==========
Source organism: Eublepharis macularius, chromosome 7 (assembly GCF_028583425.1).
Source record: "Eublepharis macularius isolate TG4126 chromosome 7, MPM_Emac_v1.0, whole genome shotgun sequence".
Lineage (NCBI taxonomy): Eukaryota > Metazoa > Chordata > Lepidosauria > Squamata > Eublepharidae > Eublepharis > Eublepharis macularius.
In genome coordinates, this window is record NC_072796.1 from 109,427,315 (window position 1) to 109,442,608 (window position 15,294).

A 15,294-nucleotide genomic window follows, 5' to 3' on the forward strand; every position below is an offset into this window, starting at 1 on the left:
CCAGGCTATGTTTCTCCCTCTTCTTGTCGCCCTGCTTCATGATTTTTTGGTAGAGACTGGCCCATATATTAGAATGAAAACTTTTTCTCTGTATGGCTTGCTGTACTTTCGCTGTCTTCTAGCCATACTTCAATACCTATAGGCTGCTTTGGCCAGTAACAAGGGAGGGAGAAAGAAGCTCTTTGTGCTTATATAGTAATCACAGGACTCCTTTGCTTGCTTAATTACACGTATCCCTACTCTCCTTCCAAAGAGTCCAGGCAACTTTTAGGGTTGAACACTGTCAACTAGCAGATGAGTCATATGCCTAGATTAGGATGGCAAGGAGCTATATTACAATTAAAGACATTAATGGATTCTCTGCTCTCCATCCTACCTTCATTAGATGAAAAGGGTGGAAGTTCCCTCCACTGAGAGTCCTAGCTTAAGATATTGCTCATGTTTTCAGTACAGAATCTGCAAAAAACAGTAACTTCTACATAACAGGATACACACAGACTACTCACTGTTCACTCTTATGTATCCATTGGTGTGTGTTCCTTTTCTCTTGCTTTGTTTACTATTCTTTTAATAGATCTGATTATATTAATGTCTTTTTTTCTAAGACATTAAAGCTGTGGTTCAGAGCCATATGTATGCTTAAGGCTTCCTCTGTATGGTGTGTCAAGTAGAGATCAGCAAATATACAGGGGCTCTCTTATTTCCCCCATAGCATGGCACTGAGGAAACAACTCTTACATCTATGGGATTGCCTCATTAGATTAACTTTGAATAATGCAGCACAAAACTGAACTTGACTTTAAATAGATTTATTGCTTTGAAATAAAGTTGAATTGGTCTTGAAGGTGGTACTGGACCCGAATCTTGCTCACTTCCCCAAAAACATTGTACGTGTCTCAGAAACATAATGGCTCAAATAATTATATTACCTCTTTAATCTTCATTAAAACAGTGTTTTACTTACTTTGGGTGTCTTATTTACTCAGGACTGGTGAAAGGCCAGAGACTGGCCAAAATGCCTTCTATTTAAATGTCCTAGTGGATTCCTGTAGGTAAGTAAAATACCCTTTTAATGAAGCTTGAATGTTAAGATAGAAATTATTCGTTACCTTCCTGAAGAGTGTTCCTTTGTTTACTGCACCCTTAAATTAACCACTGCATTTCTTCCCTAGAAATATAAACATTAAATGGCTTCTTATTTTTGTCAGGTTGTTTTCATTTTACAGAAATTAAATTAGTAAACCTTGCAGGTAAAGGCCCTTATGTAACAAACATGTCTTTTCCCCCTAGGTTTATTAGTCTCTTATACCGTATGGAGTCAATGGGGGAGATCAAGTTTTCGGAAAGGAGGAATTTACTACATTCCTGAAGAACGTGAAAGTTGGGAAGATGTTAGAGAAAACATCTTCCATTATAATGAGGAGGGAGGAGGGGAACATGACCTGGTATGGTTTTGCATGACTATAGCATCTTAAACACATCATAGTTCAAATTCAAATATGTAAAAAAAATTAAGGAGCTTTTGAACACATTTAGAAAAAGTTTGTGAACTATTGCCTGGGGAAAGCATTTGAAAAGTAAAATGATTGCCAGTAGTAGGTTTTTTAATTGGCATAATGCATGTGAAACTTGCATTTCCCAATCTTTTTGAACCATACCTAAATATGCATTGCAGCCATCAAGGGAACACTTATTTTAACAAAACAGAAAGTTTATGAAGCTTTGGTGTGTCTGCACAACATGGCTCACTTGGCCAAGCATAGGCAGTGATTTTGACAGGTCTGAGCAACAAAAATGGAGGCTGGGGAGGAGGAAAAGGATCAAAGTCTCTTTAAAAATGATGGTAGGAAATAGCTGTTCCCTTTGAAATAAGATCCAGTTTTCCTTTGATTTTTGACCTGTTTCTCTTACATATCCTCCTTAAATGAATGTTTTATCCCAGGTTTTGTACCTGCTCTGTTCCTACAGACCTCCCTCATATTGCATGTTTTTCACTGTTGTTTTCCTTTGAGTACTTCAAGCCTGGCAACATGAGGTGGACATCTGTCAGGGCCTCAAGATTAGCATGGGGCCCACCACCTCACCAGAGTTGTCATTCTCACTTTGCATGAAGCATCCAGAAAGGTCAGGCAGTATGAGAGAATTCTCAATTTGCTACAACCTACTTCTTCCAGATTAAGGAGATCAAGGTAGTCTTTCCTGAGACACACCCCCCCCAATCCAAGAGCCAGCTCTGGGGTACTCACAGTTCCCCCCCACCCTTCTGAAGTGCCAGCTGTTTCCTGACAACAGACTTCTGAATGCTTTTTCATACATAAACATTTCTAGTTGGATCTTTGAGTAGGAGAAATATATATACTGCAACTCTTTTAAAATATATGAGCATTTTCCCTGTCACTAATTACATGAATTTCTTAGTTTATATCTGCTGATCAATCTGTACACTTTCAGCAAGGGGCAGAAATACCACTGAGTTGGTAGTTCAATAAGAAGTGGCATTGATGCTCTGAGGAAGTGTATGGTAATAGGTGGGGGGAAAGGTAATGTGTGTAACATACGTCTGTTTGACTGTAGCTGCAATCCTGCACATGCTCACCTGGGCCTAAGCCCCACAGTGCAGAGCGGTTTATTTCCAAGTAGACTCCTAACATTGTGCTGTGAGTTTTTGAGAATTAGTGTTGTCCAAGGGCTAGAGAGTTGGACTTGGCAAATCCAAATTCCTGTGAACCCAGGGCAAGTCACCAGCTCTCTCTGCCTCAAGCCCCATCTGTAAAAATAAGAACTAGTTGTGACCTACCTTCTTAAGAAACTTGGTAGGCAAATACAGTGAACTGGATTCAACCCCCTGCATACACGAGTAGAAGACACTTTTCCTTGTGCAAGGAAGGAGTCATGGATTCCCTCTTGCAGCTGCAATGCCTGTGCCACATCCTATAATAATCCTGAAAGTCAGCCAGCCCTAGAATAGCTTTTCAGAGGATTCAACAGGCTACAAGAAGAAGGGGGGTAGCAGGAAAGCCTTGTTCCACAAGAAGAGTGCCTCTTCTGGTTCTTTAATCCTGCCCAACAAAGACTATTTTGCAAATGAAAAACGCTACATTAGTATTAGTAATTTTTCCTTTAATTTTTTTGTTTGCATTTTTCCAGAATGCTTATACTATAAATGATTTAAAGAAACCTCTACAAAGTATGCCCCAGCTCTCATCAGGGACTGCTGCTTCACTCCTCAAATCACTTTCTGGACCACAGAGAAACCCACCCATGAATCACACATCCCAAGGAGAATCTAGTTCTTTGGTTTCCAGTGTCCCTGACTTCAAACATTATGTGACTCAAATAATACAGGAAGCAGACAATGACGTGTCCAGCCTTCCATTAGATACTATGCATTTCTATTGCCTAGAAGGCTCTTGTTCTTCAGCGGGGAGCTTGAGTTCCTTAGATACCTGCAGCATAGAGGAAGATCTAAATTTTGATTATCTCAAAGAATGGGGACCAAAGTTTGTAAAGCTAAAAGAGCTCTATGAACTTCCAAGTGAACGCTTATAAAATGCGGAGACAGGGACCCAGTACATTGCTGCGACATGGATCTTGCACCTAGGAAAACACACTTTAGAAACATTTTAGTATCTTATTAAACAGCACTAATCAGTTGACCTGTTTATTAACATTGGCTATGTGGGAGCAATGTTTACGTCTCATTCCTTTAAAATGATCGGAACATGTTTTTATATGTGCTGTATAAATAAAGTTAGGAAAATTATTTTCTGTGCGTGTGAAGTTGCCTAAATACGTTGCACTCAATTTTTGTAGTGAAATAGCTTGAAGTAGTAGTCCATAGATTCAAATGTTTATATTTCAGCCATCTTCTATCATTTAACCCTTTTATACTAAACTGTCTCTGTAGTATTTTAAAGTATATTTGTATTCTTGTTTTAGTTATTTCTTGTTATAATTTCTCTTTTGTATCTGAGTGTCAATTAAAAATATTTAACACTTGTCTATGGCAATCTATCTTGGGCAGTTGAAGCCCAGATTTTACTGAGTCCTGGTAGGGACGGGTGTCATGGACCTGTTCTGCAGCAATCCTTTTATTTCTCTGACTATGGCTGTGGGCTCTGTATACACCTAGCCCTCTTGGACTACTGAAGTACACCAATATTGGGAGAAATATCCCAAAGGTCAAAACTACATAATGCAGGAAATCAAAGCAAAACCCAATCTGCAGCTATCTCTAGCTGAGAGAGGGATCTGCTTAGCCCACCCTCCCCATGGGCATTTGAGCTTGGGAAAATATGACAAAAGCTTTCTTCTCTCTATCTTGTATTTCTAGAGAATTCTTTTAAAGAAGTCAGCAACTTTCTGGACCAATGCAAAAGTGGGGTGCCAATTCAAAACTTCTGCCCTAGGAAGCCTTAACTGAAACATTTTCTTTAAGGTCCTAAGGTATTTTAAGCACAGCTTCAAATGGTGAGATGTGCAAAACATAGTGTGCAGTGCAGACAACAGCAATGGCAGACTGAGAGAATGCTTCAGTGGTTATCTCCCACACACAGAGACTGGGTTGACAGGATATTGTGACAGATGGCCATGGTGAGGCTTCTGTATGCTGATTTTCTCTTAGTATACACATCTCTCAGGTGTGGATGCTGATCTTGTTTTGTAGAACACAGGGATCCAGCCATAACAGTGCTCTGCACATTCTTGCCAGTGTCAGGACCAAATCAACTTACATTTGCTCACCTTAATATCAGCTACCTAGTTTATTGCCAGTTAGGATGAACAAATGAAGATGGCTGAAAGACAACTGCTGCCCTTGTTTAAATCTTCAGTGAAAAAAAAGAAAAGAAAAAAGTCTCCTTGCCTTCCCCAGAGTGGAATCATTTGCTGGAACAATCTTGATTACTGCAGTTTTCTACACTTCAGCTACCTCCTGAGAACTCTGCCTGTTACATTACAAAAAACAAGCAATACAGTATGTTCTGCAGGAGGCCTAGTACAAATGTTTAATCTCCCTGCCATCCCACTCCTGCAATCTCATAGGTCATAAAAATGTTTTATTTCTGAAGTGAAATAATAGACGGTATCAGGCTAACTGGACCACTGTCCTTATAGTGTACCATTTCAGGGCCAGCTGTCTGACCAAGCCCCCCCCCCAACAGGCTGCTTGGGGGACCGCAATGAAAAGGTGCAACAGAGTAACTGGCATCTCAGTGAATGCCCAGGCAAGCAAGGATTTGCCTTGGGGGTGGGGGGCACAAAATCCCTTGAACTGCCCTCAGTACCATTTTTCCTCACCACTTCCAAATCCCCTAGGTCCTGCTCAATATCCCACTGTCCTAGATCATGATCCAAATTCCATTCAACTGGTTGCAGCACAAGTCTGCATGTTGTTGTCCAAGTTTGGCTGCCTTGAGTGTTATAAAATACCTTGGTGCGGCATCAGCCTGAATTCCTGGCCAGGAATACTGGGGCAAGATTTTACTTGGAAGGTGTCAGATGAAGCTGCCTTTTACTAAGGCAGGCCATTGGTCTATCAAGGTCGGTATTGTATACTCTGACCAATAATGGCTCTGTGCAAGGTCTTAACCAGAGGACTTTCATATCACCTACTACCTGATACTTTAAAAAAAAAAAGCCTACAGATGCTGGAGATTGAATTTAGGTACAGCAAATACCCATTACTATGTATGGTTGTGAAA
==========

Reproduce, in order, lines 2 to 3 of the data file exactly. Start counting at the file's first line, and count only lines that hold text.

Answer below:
Source record: "Eublepharis macularius isolate TG4126 chromosome 7, MPM_Emac_v1.0, whole genome shotgun sequence".
Lineage (NCBI taxonomy): Eukaryota > Metazoa > Chordata > Lepidosauria > Squamata > Eublepharidae > Eublepharis > Eublepharis macularius.